Despite making large compromises on quality and serious cutbacks to save for a home, the proportion of tenants expecting to buy by the end of the year has halved compared to a year ago to less than 10%, according to the latest First-Time Buyer Opinion Barometer from Your Move and Reeds Rains.
In June, only 8% expected to buy before the end of 2015 – down from the 16% who said, in June 2014, that they expected to buy before the end of 2014. The survey also revealed that almost one-fifth of first-time buyers are willing to go without basic utilities in order to purchase a home.
When asked what features they would forgo in their first home, 20% of first-time buyers responded that they were prepared to purchase a property without electricity, while 19% were willing to overlook working plumbing and central heating.
The willingness of first-time buyers to compromise on the quality of their new home is confirmed when they were asked what condition of property they were looking to buy. The largest proportion – 45% – conceded they would accept a property of any condition, so long as it was within their budget. 15% of respondents even said they were actively seeking to buy a home which required renovation.
Home-ownership still remains the aim for most people in the UK, with 91% of tenants aspiring to be a home owner at some point within their lifetime. Recent reports, previously covered on Today’s Conveyancer, have demonstrated that housing demand is said to have reached an 11 year high. You would think the current boom in demand, combined with the desire to own a home despite its condition, would mean stepping onto the property ladder should be no mean feat.
So where is it going wrong?
Adrian Gill, Director of estate agents Your Move and Reeds Rains, comments: “As demand in the property market remains strong, first-time buyers are willing to accept a home in less-than-perfect condition.
“While the stats seem alarming at first glance, they’re a good sign for the housing market overall. The figures show that most would-be first-time buyers haven’t given up on the dream of property-ownership. Instead, they are sensibly adjusting their expectations and preparing themselves for some of the short-comings that may be present in a first home. Indeed, it may even be the case that some first-time buyers actively select properties with faded décor or faulty kitchens, judging that the reduction they can secure on the asking price is greater than the cost of any required renovation work.
“First-time buyers are also still taking advantage of Government-backed schemes, such as Help to Buy, while they last. Home-buying incentives are not going to be around forever – especially now the property market is beginning to stand on its own two feet. First-time buyers are more inclined to purchase a home now with support – even if it doesn’t match exactly to their specifications – than hold out for a more ideal property and risk the incentives expiring.”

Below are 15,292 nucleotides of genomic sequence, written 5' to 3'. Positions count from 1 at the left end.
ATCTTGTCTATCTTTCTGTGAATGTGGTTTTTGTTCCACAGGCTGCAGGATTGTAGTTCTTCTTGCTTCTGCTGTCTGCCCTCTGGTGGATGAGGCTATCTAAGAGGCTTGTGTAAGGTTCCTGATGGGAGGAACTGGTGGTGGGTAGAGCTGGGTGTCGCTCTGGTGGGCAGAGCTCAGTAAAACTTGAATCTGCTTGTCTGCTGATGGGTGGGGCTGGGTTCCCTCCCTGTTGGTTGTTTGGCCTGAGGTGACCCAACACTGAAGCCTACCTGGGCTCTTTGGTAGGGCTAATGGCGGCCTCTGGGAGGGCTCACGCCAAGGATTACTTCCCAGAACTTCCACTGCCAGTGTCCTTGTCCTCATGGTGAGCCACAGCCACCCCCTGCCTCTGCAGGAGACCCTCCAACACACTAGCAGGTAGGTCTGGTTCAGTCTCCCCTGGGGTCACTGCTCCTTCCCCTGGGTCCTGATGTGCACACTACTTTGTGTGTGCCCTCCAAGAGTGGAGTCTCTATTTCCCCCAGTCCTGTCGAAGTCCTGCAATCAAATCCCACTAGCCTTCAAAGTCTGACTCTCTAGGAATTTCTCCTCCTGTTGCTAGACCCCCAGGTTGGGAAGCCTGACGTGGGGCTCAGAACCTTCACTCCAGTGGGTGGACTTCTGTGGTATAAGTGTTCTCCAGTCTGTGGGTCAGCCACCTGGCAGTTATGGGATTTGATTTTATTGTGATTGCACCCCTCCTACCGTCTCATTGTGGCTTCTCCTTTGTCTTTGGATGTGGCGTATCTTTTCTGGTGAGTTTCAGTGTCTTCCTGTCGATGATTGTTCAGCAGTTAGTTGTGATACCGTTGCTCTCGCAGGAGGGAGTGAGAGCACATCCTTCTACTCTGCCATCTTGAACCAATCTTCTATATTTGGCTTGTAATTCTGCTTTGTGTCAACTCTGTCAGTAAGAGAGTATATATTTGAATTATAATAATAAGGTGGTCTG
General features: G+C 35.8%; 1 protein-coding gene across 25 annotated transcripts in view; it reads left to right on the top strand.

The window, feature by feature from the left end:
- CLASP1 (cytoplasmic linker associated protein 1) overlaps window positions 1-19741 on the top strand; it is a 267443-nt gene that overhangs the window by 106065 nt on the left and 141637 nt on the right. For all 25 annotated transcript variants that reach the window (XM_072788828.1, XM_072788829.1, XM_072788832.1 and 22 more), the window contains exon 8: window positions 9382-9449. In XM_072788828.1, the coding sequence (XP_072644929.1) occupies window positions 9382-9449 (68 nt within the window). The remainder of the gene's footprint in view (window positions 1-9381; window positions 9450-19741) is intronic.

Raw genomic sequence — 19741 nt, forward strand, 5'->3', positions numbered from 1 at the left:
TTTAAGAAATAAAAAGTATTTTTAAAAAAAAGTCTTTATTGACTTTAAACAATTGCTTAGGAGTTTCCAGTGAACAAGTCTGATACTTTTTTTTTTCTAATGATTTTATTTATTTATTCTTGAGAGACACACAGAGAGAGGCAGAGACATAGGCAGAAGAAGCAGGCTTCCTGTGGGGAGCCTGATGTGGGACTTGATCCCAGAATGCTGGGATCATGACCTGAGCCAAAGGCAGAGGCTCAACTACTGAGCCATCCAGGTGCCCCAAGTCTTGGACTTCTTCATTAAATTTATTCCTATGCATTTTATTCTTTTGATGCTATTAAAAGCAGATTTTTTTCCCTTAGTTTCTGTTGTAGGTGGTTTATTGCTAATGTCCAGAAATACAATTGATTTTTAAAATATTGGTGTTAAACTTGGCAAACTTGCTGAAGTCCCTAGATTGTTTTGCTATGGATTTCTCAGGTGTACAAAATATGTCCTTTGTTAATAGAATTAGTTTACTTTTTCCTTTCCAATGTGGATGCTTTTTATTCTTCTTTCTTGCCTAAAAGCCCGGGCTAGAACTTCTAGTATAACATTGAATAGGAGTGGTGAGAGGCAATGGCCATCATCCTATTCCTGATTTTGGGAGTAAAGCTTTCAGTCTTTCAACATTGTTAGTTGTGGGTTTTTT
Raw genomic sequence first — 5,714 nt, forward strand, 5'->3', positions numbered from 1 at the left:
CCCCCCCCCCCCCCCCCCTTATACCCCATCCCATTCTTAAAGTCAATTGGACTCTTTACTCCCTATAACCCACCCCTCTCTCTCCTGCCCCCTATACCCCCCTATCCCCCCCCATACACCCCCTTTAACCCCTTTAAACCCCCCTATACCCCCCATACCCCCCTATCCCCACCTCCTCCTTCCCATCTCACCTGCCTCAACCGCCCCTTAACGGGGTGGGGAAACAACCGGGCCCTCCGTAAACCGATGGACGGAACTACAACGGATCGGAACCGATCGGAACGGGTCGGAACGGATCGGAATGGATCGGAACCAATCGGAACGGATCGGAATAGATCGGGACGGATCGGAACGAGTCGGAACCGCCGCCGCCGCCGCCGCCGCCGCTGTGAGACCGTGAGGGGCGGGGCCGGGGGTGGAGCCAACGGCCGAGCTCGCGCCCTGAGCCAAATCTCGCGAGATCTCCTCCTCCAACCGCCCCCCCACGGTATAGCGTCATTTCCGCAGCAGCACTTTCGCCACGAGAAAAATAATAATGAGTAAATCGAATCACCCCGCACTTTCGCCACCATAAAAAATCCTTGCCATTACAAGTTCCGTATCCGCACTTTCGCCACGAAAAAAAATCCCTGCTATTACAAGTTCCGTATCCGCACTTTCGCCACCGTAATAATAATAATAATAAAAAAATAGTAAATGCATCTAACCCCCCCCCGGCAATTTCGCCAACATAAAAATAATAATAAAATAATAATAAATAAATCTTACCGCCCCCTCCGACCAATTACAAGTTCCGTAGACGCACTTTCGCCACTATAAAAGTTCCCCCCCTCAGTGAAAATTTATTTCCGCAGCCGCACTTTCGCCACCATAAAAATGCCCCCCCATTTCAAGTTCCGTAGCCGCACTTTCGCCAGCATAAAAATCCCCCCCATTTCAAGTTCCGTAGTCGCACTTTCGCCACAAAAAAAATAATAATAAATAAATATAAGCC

With first time buyers seemingly willing to get their hands on any property that they can financially afford, Alistair Whyte, Partner at Coodes, questions the situation first time buyers are experiencing – stating: “First-time buyers are putting themselves in a position of greater moral, if not legal, responsibility for future care of parents by accepting funding from parents for the deposits required to finance the purchase, reducing the parents’ capital.
“Even sooner than this, accepting funding affects the parents’ lifestyle choices at a time of life when they might have been thinking they would have less financial commitment and ready access to savings.
“We have seen FTBs taking on two jobs to save enough money for deposits and many staying at home with parents to avoid rental costs for same reason.
“Whether FTBs are being coerced by market forces to accept New Build Housing of perceived lesser quality is a question of debate.”
June sees 7% monthly fall in first-time buyer transactions
There were 21,100 first-time buyer completions in June 2015, 7% lower than 22,700 in May and 27.2% lower than a year ago.
Meanwhile, the average purchase price of first-time buyer properties was £154,041 in June, a figure unchanged compared to a year ago and down 0.9% on a three-month basis. First-time buyer deposits averaged £25,926 in June, 1% less than a year before, but 2.8% higher than three months ago and 2.1% higher than last month’s average.
However, the latest Mortgage Monitor from e.surv revealed that the total number of high LTV house purchase approvals has rocketed 18% between May and June of this year and has grown 6% compared to June 2014. This suggests that the number of first-time buyer completions should return to growth over the summer months. For conveyancers, the revival of the of growth is encouraging
Adrian Gill concludes: “First-time buyer numbers have had a disappointing month, with little sign of the anticipated post-election bounce. Many would-be first-time buyers deferred their decision until after the Chancellor’s Summer Budget, one which essentially laid out the Government’s economic and housing policy for the next few years. However, deposit costs continue to rise – while this may be frustrating for those diligently saving to put a foot on the ladder, it is a positive reflection on the growth of wages and home values. More positively still, the surge in high LTV house purchase approvals should mean a rise in completions in the coming months. It’s a matter of waiting for the emerging signs of growth to filter through the property chain.”
Adrian Gills’ comments may leave conveyancers hanging in the balance, however judging by the report, prospects are looking slightly optimistic with reported growth and sheer determination from first time buyers.